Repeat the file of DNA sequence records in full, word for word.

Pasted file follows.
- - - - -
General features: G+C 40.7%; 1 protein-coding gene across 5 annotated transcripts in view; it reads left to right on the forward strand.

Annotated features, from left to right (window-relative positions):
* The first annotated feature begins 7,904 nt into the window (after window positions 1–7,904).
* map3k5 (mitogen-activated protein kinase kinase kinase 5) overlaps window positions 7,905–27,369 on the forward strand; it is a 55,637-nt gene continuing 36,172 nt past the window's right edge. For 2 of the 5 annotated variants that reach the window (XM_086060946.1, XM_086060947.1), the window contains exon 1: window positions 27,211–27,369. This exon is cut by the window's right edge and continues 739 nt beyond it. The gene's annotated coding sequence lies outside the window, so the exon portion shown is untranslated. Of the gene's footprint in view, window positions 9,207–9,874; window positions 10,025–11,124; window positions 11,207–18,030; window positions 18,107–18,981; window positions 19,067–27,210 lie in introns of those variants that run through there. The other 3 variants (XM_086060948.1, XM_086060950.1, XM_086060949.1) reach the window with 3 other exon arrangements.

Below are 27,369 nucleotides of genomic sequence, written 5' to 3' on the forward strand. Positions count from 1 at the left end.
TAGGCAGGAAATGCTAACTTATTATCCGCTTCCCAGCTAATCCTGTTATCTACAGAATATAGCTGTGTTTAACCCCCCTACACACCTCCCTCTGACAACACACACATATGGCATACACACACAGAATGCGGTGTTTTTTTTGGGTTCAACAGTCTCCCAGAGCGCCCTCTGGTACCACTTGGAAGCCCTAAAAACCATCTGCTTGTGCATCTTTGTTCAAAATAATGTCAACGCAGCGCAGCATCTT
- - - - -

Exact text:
General features: G+C 40.7%; 1 protein-coding gene across 5 annotated transcripts in view; it reads left to right on the forward strand.

Annotated features, from left to right (window-relative positions):
* The first annotated feature begins 7,904 nt into the window (after window positions 1–7,904).
* map3k5 (mitogen-activated protein kinase kinase kinase 5) overlaps window positions 7,905–27,369 on the forward strand; it is a 55,637-nt gene continuing 36,172 nt past the window's right edge. For 2 of the 5 annotated variants that reach the window (XM_086060946.1, XM_086060947.1), the window contains exon 1: window positions 27,211–27,369. This exon is cut by the window's right edge and continues 739 nt beyond it. The gene's annotated coding sequence lies outside the window, so the exon portion shown is untranslated. Of the gene's footprint in view, window positions 9,207–9,874; window positions 10,025–11,124; window positions 11,207–18,030; window positions 18,107–18,981; window positions 19,067–27,210 lie in introns of those variants that run through there. The other 3 variants (XM_086060948.1, XM_086060950.1, XM_086060949.1) reach the window with 3 other exon arrangements.

Below are 27,369 nucleotides of genomic sequence, written 5' to 3' on the forward strand. Positions count from 1 at the left end.
TAGGCAGGAAATGCTAACTTATTATCCGCTTCCCAGCTAATCCTGTTATCTACAGAATATAGCTGTGTTTAACCCCCCTACACACCTCCCTCTGACAACACACACATATGGCATACACACACAGAATGCGGTGTTTTTTTTGGGTTCAACAGTCTCCCAGAGCGCCCTCTGGTACCACTTGGAAGCCCTAAAAACCATCTGCTTGTGCATCTTTGTTCAAAATAATGTCAACGCAGCGCAGCATCTT